The escalation of Russia's gas dispute with Ukraine just as Europe freezes under the lowest temperatures of the winter has once again highlighted the risks of a European energy crisis. Supplies of Russian gas have been cut to many countries in eastern Europe and the Balkans, with Bulgaria, Romania, Greece, Macedonia and Turkey all having their Ukraine-routed Russian gas supplies halted. Supplies to western Europe have also been disrupted, with Germany, France and Italy reporting sharp reductions in flow pressure.Never fear, The Sun reports that Gordo has it sorted.
Although Britain has so far not been affected, it is potentially at great risk of disruption. Many western European countries are insulated from supply disruptions by substantial gas stores. France and Germany, for instance, have gas storage capacity of over 20 per cent of their annual consumption. In contrast, the UK, the world's third largest gas market, has a storage capacity of just 4 per cent of annual consumption. This represents around 15 days of normal consumption, although the winter cold snaps could exhaust the stored gas in under five days.
Roland Wessel, chief executive of StarEnergy, highlights two reasons for the UK's comparative lack of storage capacity. Firstly, having enjoyed plentiful North Sea gas for decades, no one foresaw the rapid decline in reserves that will see the UK shift from being a net exporter to an importer of 50 per cent of its gas by 2010 and 80 per cent by 2018. Secondly, obtaining planning consent for gas storage facilities is a tortuous process. StarEnergy has been developing onshore storage since 2000, but has only completed one project due to the time required to obtain consents.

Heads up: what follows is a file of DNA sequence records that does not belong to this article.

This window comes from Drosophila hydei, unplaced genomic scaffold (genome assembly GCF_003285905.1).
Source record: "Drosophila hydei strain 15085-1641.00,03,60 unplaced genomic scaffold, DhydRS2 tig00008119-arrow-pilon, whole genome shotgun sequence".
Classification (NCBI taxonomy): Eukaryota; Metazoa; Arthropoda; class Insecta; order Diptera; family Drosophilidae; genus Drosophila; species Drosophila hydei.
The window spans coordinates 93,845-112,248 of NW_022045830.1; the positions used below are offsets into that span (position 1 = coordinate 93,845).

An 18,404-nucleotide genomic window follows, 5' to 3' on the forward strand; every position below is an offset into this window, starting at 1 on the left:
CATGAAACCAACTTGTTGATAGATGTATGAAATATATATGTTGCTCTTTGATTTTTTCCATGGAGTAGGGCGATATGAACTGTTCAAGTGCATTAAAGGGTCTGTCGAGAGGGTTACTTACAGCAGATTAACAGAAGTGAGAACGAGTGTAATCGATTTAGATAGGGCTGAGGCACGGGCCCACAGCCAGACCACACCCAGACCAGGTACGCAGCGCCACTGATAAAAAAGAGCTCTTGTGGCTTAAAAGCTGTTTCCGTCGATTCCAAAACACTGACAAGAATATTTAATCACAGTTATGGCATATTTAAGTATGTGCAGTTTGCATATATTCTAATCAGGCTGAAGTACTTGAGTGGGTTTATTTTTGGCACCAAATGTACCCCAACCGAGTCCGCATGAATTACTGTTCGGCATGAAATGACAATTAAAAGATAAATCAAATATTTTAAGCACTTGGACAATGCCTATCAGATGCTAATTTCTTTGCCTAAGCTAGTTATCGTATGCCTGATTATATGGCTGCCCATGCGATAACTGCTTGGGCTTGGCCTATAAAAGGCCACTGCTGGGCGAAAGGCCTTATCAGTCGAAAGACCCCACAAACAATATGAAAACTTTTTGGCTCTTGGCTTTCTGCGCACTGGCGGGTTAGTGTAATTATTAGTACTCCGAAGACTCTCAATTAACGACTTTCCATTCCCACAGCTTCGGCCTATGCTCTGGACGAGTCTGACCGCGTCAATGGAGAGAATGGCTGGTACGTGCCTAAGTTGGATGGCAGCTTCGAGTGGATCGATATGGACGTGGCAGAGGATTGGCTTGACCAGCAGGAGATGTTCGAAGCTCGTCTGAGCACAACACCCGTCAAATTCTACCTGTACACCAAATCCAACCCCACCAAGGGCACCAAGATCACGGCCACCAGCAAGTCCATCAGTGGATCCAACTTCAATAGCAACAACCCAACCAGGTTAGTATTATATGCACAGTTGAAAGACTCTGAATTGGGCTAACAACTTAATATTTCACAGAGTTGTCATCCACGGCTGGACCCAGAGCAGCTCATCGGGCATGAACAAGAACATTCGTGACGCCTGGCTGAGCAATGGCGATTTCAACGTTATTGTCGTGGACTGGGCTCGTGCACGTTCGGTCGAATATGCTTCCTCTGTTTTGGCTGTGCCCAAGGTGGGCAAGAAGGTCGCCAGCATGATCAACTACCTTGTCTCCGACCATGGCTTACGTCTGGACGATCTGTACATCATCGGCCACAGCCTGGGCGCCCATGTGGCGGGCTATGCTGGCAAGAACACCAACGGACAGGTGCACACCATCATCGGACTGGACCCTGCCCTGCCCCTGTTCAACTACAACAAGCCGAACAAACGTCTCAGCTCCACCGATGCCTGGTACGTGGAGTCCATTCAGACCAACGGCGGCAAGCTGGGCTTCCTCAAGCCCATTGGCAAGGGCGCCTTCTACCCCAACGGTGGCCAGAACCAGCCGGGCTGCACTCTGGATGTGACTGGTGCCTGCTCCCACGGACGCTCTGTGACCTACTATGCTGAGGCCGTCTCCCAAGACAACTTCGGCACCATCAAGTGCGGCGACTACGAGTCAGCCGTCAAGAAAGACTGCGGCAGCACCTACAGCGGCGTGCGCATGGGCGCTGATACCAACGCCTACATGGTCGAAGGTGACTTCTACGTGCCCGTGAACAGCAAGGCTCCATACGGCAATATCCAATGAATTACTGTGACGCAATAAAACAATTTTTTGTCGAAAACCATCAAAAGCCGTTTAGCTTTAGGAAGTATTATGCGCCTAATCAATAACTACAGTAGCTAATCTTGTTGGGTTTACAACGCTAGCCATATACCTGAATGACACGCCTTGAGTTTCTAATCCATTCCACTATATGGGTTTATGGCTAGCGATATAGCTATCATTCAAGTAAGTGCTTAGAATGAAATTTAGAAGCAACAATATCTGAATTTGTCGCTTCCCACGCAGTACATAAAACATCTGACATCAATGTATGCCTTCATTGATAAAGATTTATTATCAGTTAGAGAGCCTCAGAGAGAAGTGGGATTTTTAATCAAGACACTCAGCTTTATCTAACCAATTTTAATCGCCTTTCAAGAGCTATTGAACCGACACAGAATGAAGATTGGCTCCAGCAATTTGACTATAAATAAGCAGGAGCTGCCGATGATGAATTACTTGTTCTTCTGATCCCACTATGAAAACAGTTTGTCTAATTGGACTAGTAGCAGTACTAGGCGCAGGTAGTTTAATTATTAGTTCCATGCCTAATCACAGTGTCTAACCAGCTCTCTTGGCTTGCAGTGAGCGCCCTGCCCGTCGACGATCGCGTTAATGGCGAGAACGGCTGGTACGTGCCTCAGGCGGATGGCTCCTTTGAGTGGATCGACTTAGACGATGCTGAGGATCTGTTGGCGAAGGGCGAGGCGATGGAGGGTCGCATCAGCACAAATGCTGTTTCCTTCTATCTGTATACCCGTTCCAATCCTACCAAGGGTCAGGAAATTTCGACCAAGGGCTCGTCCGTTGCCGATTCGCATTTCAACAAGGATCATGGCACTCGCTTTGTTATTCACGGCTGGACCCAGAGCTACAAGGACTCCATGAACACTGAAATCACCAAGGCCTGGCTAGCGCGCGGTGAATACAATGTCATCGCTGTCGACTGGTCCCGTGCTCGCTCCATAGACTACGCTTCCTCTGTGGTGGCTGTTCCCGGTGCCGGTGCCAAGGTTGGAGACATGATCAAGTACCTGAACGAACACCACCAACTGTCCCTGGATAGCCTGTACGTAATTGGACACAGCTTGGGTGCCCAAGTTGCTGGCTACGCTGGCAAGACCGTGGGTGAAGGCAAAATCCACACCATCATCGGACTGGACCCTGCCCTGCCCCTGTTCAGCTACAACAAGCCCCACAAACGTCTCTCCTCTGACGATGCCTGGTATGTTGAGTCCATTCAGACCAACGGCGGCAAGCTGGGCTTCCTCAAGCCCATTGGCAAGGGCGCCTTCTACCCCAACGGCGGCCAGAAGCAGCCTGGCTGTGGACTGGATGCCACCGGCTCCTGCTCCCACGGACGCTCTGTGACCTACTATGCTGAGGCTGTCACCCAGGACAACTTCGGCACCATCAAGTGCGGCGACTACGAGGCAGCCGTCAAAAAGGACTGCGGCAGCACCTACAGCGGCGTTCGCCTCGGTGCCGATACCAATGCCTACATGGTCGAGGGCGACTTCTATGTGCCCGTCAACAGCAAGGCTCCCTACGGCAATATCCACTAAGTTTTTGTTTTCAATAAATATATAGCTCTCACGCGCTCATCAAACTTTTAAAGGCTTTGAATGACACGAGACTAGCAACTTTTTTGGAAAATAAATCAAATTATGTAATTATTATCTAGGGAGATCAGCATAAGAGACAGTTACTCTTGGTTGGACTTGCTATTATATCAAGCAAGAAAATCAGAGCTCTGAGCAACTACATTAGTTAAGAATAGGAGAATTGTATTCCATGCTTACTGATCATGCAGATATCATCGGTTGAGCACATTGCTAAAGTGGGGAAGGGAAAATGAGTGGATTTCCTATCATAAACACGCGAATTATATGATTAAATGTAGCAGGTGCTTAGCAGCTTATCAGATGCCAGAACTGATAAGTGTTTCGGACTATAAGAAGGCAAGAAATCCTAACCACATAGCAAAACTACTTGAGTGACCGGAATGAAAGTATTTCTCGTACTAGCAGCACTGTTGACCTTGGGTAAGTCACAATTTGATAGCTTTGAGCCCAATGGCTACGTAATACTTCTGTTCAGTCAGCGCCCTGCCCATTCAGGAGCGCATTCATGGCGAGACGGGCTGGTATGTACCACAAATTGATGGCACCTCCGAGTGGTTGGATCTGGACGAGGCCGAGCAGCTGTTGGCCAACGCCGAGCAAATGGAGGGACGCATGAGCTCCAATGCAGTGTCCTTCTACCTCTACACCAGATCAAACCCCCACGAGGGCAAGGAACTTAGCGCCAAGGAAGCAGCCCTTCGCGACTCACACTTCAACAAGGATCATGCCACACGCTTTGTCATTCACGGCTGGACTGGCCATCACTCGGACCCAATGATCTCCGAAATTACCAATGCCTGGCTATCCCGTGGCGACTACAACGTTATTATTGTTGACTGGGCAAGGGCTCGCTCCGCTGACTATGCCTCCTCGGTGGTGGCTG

Mr Wessel fears that the UK will face a gas supply shortfall if it doesn't increase its storage capacity. "It's like watching a slow motion train wreck. It might happen this year, it might happen next year, but gas is a depleting resource and there will be a crisis at some stage," he warns.
GIANT caves are to be built under the sea to store Britain’s gas.Now I wonder who pushed that line to them? Peter Oborne would be impressed.
PM Gordon Brown hopes they will protect us from Russian threats to turn off supply lines.
The 19 caverns 3,300ft under the bed of the Irish Sea off Blackpool will be 650ft high and 280ft wide — each big enough to house the resort’s famous Tower. They will be created by blasting out salt deposits.
With a combined capacity of 15,000 Albert Halls, they will hold 1.5billion cubic metres of gas — enough to keep the country going for five days. Britain currently only has around 15 days worth of gas stored, while France has 122 days.
Energy Secretary Ed Miliband said last night: “North Sea gas has done us proud for years but it’s important that we build more storage capacity for the future.”
Russian PM Vladimir Putin has been blamed for cutting ALL gas supplies through Ukraine.